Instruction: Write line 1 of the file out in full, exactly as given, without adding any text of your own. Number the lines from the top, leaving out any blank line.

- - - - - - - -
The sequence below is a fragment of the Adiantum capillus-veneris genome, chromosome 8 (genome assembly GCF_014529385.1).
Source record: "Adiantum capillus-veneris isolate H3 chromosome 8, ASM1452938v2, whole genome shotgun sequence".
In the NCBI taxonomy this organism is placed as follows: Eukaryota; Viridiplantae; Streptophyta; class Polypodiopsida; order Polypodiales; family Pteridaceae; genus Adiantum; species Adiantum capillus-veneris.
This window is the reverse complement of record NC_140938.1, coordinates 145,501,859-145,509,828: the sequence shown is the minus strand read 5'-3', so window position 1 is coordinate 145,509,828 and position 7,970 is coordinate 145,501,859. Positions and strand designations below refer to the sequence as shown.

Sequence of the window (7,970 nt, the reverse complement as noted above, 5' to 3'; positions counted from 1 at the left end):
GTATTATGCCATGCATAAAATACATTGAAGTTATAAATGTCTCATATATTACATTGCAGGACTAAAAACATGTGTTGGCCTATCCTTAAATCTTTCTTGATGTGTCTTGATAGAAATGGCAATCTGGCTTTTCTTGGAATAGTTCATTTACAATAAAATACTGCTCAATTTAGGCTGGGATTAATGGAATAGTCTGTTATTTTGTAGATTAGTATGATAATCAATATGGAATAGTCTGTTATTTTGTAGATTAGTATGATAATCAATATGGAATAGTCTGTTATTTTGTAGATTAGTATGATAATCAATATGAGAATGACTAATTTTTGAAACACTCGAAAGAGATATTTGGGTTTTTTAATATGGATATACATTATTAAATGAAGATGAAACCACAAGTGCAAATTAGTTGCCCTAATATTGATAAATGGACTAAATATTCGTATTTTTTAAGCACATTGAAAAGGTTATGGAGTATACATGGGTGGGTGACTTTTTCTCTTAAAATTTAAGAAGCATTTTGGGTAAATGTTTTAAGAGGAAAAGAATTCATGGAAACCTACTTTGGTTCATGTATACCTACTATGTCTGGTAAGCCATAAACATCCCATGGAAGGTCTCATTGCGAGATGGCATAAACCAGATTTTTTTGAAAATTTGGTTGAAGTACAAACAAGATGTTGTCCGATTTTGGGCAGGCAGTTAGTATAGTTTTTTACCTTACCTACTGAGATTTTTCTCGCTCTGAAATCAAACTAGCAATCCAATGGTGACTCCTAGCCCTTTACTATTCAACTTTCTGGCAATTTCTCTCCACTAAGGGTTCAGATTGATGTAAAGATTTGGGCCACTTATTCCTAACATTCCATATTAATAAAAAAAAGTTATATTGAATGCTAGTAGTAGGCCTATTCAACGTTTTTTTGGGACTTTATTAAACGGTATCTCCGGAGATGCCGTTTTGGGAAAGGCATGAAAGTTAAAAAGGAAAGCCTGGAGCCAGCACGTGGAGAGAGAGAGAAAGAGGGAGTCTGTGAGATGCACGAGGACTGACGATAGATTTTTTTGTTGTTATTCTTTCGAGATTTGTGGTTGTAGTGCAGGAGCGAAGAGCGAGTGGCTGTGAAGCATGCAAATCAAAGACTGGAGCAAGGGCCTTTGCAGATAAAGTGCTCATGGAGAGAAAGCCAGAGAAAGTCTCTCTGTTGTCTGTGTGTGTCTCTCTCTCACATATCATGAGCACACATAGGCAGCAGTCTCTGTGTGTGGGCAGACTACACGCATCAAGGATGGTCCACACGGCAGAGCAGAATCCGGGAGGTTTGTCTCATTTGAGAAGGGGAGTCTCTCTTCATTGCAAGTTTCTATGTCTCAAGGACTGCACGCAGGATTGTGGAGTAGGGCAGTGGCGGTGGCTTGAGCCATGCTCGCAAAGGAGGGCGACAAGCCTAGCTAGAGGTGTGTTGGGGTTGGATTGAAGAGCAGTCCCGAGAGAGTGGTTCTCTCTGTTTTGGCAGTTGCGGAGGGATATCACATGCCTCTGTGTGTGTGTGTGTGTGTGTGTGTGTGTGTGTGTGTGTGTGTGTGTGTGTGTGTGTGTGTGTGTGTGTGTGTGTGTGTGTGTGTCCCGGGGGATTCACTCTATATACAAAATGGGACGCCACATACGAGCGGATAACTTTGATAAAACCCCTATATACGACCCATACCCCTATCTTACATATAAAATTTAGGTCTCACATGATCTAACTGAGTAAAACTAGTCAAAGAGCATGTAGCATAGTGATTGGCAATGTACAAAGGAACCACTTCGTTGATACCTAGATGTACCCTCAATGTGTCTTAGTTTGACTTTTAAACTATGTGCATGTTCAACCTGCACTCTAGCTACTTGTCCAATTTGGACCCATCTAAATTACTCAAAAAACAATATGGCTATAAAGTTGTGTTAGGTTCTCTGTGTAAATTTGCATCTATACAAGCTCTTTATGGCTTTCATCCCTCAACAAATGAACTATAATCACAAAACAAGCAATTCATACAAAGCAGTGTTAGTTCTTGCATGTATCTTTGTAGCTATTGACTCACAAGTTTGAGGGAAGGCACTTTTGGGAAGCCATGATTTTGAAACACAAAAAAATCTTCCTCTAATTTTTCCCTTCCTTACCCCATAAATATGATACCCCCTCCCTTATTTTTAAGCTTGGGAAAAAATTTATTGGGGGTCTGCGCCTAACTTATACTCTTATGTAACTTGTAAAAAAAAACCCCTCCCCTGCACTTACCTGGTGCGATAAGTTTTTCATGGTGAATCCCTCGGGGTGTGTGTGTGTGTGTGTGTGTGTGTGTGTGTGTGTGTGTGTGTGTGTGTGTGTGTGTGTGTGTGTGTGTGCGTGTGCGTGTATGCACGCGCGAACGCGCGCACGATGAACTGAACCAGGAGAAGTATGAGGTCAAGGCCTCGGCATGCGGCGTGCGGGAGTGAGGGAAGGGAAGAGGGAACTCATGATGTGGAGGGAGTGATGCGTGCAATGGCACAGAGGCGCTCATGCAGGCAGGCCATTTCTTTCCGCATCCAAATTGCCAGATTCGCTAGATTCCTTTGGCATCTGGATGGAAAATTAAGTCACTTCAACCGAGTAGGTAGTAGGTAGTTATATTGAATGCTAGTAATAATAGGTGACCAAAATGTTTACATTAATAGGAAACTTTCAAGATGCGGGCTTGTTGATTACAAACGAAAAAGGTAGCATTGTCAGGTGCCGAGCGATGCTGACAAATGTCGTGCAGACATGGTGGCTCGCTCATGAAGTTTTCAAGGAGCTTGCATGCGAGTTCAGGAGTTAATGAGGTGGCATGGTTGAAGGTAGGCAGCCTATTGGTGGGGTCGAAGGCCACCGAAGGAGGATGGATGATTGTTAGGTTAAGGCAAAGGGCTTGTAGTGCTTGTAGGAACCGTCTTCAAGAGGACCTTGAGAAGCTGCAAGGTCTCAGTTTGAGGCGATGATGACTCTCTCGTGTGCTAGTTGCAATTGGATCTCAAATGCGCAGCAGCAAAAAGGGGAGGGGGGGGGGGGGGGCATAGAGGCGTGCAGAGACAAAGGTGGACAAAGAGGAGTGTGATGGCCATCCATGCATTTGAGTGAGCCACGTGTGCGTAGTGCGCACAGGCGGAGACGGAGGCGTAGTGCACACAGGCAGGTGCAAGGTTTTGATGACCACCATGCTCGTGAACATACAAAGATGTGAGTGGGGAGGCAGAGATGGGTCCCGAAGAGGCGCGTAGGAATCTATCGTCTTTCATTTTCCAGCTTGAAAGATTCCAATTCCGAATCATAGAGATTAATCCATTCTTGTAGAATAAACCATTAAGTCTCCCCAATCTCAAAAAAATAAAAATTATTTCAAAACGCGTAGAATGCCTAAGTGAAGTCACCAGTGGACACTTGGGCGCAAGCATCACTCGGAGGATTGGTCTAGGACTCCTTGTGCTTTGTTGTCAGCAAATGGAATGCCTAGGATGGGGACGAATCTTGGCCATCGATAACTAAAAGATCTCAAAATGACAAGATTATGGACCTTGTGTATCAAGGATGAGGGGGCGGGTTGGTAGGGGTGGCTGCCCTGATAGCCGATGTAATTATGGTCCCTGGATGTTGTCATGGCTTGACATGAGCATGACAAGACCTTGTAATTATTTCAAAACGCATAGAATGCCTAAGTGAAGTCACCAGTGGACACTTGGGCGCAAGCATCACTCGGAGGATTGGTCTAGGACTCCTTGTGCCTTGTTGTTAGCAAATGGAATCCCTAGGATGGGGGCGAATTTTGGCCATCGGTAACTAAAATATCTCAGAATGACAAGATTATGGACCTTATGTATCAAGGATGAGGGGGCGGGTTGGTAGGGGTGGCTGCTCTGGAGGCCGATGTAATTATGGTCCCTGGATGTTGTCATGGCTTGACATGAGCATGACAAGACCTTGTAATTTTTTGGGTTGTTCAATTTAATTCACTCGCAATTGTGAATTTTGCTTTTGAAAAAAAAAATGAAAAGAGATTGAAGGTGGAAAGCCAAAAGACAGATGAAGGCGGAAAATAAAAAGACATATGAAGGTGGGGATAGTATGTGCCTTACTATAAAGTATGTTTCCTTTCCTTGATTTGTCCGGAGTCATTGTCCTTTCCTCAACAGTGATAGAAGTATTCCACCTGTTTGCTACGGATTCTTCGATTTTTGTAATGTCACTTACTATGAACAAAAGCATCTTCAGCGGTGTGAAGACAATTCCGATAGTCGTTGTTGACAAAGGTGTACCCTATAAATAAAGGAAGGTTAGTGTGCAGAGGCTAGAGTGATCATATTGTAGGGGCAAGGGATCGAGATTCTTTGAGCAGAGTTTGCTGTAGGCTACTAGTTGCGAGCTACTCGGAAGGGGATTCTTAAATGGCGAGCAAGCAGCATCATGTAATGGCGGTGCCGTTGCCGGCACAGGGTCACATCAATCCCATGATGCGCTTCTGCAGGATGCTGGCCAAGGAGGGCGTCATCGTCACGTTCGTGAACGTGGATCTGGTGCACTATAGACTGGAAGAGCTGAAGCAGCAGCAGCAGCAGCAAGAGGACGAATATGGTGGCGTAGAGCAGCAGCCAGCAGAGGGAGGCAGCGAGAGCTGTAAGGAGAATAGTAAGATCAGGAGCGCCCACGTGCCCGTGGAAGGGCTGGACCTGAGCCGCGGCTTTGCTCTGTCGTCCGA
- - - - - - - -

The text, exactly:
The sequence below is a fragment of the Adiantum capillus-veneris genome, chromosome 8 (genome assembly GCF_014529385.1).